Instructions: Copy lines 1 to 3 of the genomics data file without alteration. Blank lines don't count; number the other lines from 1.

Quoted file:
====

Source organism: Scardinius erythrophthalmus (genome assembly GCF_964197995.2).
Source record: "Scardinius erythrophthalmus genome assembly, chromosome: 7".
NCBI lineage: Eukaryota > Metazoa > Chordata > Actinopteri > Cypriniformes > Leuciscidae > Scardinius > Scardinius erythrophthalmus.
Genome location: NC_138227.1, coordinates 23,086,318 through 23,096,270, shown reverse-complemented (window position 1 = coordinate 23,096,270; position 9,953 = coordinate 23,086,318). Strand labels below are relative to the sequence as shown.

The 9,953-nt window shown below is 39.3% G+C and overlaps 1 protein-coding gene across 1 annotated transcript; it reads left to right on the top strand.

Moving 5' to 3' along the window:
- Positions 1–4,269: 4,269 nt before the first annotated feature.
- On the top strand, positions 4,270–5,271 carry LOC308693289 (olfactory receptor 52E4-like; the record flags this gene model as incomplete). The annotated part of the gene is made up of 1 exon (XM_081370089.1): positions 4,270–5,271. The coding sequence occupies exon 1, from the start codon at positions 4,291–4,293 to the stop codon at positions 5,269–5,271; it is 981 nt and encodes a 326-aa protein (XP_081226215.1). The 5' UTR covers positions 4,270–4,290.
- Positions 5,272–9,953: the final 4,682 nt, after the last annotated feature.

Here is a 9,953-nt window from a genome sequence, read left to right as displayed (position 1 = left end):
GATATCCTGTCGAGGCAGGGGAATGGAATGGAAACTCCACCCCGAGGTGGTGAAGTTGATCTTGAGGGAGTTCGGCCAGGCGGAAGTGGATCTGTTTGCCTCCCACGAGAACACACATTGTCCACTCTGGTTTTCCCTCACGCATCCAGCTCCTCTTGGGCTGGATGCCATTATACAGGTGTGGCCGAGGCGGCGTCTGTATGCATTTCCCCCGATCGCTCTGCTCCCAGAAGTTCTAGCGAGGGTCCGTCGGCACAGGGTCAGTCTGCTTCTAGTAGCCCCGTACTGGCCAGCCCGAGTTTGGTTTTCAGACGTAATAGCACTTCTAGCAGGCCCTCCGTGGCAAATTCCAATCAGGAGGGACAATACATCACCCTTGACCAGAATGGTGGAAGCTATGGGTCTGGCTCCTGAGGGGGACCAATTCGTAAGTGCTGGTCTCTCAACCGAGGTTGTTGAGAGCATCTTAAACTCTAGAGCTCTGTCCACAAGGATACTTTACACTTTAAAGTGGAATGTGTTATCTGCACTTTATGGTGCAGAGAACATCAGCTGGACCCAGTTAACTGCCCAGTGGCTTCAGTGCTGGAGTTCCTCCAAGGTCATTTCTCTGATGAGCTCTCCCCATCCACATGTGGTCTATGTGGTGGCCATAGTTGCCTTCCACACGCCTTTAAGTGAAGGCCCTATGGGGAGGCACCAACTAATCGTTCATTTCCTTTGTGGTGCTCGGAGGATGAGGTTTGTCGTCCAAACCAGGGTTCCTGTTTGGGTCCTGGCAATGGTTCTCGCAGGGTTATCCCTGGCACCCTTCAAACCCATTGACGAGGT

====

Source organism: Scardinius erythrophthalmus (genome assembly GCF_964197995.2).
Source record: "Scardinius erythrophthalmus genome assembly, chromosome: 7".
NCBI lineage: Eukaryota > Metazoa > Chordata > Actinopteri > Cypriniformes > Leuciscidae > Scardinius > Scardinius erythrophthalmus.